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The capacities of institutions for the integration of ecosystem services in coastal strategic planning: The case of Jiaozhou Bay
Published Date April 2015, Vol.107:1–15,doi:10.1016/j.ocecoaman.2015.02.001
Ruiqian Li a,,
Yongfu Li b
Margo van den Brink a
Johan Woltjer a
aDepartment of Spatial Planning & Environment, Faculty of Spatial Sciences, University of Groningen, 9700AV Groningen, The Netherlands
bResearch and Development Center of Marine Biotechnology, Institute of Oceanology, Chinese Academy of Sciences, 266071 Qingdao, China
Received 9 January 2014. Revised 5 December 2014. Accepted 6 February 2015. Available online 10 February 2015.
An integrated perspective for ES thinking and institutions was used to analyse the practice of coastal spatial planning.
Some coastal ESs have been implicitly acknowledged in strategic plans, but by no means the whole range.
ES implementation is triggered by market-oriented interest, fragmented structures, limited assessment and social value.
International comparison highlights the influence of market-oriented incentives and governments' exclusive responsibility.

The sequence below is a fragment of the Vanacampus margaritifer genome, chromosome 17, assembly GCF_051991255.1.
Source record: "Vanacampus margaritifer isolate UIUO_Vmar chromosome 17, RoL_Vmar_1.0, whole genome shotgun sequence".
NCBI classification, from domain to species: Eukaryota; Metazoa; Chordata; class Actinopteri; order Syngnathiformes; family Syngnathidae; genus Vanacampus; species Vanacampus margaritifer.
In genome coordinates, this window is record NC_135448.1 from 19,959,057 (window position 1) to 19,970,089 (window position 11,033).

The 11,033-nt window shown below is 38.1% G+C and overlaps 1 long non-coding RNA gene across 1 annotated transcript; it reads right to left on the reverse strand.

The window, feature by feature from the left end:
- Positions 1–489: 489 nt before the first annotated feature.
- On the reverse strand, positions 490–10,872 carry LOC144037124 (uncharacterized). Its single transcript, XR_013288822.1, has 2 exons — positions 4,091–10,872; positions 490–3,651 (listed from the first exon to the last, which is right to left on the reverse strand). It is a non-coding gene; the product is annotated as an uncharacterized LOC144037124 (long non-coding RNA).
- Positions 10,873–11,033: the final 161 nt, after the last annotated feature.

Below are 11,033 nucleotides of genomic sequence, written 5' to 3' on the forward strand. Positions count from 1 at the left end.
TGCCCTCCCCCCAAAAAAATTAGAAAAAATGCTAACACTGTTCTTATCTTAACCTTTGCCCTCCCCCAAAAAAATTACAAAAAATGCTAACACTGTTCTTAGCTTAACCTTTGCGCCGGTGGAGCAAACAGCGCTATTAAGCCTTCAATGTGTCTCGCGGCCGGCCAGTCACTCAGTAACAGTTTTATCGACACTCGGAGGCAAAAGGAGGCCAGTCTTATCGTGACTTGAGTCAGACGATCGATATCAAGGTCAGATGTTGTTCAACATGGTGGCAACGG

This paper explains how the practice of integrating ecosystem-service thinking (i.e., ecological benefits for human beings) and institutions (i.e., organisations, policy rules) is essential for coastal spatial planning. Adopting an integrated perspective on ecosystem services (ESs) both helps understand a wide range of possible services and, at the same time, attune institution to local resource patterns. The objective of this paper is to identify the extent to which ESs are integrated in a specific coastal strategic planning case. A subsequent objective is to understand whether institutions are capable of managing ESs in terms of uncovering institutional strengths and weaknesses that may exist in taking ESs into account in existing institutional practices. These two questions are addressed through the application of a content analysis method and a multi-level analysis framework on formal institutions. Jiaozhou Bay in China is used as an illustrative case. The results show that some ESs have been implicitly acknowledged, but by no means the whole range. This partial ES implementation could result from any of four institutional weaknesses in the strategic plans of Jiaozhou Bay, namely a dominant market oriented interest, fragmented institutional structures for managing ESs, limited ES assessment, and a lack of integrated reflection of the social value of ESs in decision-making. Finally, generalizations of multi-level institutional settings on ES integration, such as an inter-organisational fragmentation and a limited use of ES assessment in operation, are made together with other international case studies. Meanwhile, the comparison highlights the influences of extensive market-oriented incentives and governments' exclusive responsibilities on ES governance in the Chinese context.